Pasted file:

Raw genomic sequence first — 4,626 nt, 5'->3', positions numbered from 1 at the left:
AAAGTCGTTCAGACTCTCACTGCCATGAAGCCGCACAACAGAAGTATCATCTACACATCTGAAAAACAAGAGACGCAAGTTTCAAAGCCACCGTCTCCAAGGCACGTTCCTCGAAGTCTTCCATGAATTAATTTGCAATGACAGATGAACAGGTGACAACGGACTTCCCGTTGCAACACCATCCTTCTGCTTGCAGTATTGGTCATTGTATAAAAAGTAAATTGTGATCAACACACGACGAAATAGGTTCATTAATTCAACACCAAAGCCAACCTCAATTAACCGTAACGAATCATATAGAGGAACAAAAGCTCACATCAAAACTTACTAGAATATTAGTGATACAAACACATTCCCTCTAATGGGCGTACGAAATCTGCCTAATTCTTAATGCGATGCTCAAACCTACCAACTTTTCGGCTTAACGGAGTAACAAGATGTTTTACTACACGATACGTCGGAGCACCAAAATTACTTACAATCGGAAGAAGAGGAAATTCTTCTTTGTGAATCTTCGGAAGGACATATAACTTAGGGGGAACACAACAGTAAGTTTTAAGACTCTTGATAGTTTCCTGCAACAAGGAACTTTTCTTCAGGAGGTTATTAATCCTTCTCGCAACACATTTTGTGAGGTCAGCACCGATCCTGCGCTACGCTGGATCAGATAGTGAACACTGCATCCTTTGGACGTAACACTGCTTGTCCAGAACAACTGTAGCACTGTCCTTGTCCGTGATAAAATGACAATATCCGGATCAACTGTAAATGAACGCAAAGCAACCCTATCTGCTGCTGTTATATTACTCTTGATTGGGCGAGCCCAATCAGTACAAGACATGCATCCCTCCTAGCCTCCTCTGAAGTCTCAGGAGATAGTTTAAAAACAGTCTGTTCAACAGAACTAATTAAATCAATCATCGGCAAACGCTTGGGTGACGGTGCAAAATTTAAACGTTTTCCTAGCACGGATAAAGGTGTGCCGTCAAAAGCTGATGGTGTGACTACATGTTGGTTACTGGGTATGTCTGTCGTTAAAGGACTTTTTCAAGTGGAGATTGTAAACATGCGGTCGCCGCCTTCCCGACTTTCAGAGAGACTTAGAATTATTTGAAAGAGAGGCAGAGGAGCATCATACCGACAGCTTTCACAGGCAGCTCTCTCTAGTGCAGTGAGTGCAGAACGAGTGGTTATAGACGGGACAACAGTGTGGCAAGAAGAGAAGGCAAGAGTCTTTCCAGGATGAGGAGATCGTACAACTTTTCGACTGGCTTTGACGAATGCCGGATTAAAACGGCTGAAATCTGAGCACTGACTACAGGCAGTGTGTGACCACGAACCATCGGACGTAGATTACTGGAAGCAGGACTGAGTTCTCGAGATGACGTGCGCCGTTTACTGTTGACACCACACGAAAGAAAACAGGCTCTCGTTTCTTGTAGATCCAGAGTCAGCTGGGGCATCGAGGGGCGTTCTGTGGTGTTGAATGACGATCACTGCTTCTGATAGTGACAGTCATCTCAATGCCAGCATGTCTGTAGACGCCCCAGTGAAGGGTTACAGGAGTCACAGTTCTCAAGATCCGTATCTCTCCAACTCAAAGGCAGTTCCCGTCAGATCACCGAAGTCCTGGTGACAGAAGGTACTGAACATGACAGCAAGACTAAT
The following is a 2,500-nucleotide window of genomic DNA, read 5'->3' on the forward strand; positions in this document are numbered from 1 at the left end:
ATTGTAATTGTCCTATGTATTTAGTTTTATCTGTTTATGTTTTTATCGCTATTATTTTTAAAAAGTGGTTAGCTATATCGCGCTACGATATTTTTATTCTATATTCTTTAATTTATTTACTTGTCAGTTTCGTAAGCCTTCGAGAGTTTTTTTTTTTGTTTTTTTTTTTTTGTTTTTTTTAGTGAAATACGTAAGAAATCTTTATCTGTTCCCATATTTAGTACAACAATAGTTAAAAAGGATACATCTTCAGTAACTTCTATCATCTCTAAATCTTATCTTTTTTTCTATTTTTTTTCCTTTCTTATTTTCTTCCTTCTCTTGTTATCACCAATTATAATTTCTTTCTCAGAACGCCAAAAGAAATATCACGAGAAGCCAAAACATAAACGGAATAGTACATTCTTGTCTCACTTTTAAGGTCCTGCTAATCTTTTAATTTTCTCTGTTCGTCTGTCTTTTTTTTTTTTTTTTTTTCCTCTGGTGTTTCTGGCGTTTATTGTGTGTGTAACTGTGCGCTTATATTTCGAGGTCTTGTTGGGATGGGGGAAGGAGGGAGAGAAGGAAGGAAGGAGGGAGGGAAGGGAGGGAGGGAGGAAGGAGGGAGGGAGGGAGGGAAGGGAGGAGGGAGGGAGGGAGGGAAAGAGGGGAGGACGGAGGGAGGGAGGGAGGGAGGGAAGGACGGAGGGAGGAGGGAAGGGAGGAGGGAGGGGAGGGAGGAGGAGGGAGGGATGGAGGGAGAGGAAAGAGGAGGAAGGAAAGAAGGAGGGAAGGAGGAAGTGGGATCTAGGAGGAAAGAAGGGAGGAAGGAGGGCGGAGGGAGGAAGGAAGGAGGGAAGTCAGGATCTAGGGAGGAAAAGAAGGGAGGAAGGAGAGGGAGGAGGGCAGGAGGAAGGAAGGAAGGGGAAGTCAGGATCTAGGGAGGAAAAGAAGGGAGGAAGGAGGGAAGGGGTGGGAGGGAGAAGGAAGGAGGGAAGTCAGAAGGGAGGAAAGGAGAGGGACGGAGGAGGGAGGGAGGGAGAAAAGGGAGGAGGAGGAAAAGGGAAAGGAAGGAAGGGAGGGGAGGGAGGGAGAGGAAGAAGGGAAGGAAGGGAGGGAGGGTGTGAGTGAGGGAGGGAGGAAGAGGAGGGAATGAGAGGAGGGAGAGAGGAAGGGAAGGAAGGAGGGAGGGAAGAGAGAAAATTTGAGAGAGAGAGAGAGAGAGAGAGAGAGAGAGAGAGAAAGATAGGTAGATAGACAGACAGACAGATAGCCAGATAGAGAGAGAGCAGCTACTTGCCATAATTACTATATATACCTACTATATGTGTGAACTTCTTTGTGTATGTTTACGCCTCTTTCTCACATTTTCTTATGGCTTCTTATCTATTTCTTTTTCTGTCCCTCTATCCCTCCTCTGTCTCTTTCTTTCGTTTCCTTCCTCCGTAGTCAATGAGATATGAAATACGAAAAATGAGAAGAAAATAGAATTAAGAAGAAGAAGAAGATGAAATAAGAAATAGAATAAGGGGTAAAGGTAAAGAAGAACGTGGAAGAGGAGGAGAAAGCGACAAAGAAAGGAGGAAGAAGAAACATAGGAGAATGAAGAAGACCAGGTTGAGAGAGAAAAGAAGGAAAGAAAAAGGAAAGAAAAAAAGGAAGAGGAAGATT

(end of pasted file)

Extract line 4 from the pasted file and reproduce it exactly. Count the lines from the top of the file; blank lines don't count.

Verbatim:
ATTGTAATTGTCCTATGTATTTAGTTTTATCTGTTTATGTTTTTATCGCTATTATTTTTAAAAAGTGGTTAGCTATATCGCGCTACGATATTTTTATTCTATATTCTTTAATTTATTTACTTGTCAGTTTCGTAAGCCTTCGAGAGTTTTTTTTTTTGTTTTTTTTTTTTTGTTTTTTTTAGTGAAATACGTAAGAAATCTTTATCTGTTCCCATATTTAGTACAACAATAGTTAAAAAGGATACATCTTCAGTAACTTCTATCATCTCTAAATCTTATCTTTTTTTCTATTTTTTTTCCTTTCTTATTTTCTTCCTTCTCTTGTTATCACCAATTATAATTTCTTTCTCAGAACGCCAAAAGAAATATCACGAGAAGCCAAAACATAAACGGAATAGTACATTCTTGTCTCACTTTTAAGGTCCTGCTAATCTTTTAATTTTCTCTGTTCGTCTGTCTTTTTTTTTTTTTTTTTTTCCTCTGGTGTTTCTGGCGTTTATTGTGTGTGTAACTGTGCGCTTATATTTCGAGGTCTTGTTGGGATGGGGGAAGGAGGGAGAGAAGGAAGGAAGGAGGGAGGGAAGGGAGGGAGGGAGGAAGGAGGGAGGGAGGGAGGGAAGGGAGGAGGGAGGGAGGGAGGGAAAGAGGGGAGGACGGAGGGAGGGAGGGAGGGAGGGAAGGACGGAGGGAGGAGGGAAGGGAGGAGGGAGGGGAGGGAGGAGGAGGGAGGGATGGAGGGAGAGGAAAGAGGAGGAAGGAAAGAAGGAGGGAAGGAGGAAGTGGGATCTAGGAGGAAAGAAGGGAGGAAGGAGGGCGGAGGGAGGAAGGAAGGAGGGAAGTCAGGATCTAGGGAGGAAAAGAAGGGAGGAAGGAGAGGGAGGAGGGCAGGAGGAAGGAAGGAAGGGGAAGTCAGGATCTAGGGAGGAAAAGAAGGGAGGAAGGAGGGAAGGGGTGGGAGGGAGAAGGAAGGAGGGAAGTCAGAAGGGAGGAAAGGAGAGGGACGGAGGAGGGAGGGAGGGAGAAAAGGGAGGAGGAGGAAAAGGGAAAGGAAGGAAGGGAGGGGAGGGAGGGAGAGGAAGAAGGGAAGGAAGGGAGGGAGGGTGTGAGTGAGGGAGGGAGGAAGAGGAGGGAATGAGAGGAGGGAGAGAGGAAGGGAAGGAAGGAGGGAGGGAAGAGAGAAAATTTGAGAGAGAGAGAGAGAGAGAGAGAGAGAGAGAGAGAAAGATAGGTAGATAGACAGACAGACAGATAGCCAGATAGAGAGAGAGCAGCTACTTGCCATAATTACTATATATACCTACTATATGTGTGAACTTCTTTGTGTATGTTTACGCCTCTTTCTCACATTTTCTTATGGCTTCTTATCTATTTCTTTTTCTGTCCCTCTATCCCTCCTCTGTCTCTTTCTTTCGTTTCCTTCCTCCGTAGTCAATGAGATATGAAATACGAAAAATGAGAAGAAAATAGAATTAAGAAGAAGAAGAAGATGAAATAAGAAATAGAATAAGGGGTAAAGGTAAAGAAGAACGTGGAAGAGGAGGAGAAAGCGACAAAGAAAGGAGGAAGAAGAAACATAGGAGAATGAAGAAGACCAGGTTGAGAGAGAAAAGAAGGAAAGAAAAAGGAAAGAAAAAAAGGAAGAGGAAGATT